For the longest time, I told myself I was just practical. It just made sense to do a degree in Political Science and History, one that was broad enough not to make me feel suffocated by the path I had chosen. But that wasn’t practicality; it was fear. Fear of failure, this dark and crippling feeling that I was starting to feel for perhaps the first time in my life. I simply didn’t have the courage to do something I loved and wanted because, what if after all the effort and all the encouragement, what if I failed?

So I gave myself a little out, started writing a blog as if to say “See? You’re fine! You’re still writing; I’m sure there’s some way you can do the two without having to risk anything.” Yes, yes and no. Same, same but different.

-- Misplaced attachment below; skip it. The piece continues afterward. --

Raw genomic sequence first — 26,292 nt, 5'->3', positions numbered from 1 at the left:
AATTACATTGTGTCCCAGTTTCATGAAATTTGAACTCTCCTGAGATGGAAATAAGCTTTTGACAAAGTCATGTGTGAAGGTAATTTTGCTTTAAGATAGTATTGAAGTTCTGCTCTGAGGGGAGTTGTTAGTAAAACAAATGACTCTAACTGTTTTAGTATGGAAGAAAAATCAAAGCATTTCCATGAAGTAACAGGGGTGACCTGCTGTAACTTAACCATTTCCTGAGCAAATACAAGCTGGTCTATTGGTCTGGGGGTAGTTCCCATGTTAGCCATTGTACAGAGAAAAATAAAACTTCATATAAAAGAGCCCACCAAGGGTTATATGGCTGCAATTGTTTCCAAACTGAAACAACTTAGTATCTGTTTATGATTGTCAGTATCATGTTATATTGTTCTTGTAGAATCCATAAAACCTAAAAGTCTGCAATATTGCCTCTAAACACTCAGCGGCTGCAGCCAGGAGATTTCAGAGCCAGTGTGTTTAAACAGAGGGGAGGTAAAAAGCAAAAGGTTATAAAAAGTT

So what now? After having come to this realization, what now? The problem with posts like these that aren’t planned and are a bit more personal are that they don’t have endings, good ones or bad ones. There is no dramatic change, just life, as it always has been. I don’t know how to end this, and I worry that posting it will make me seem worse off and far more melodramatic than I am. But I started this blog as a way to better understand myself, and if I can’t put down my emotions and thoughts and worries as confidently as I hide behind fiction, then perhaps “I should have been a pair of ragged claws Scuttling across the floors of silent seas.”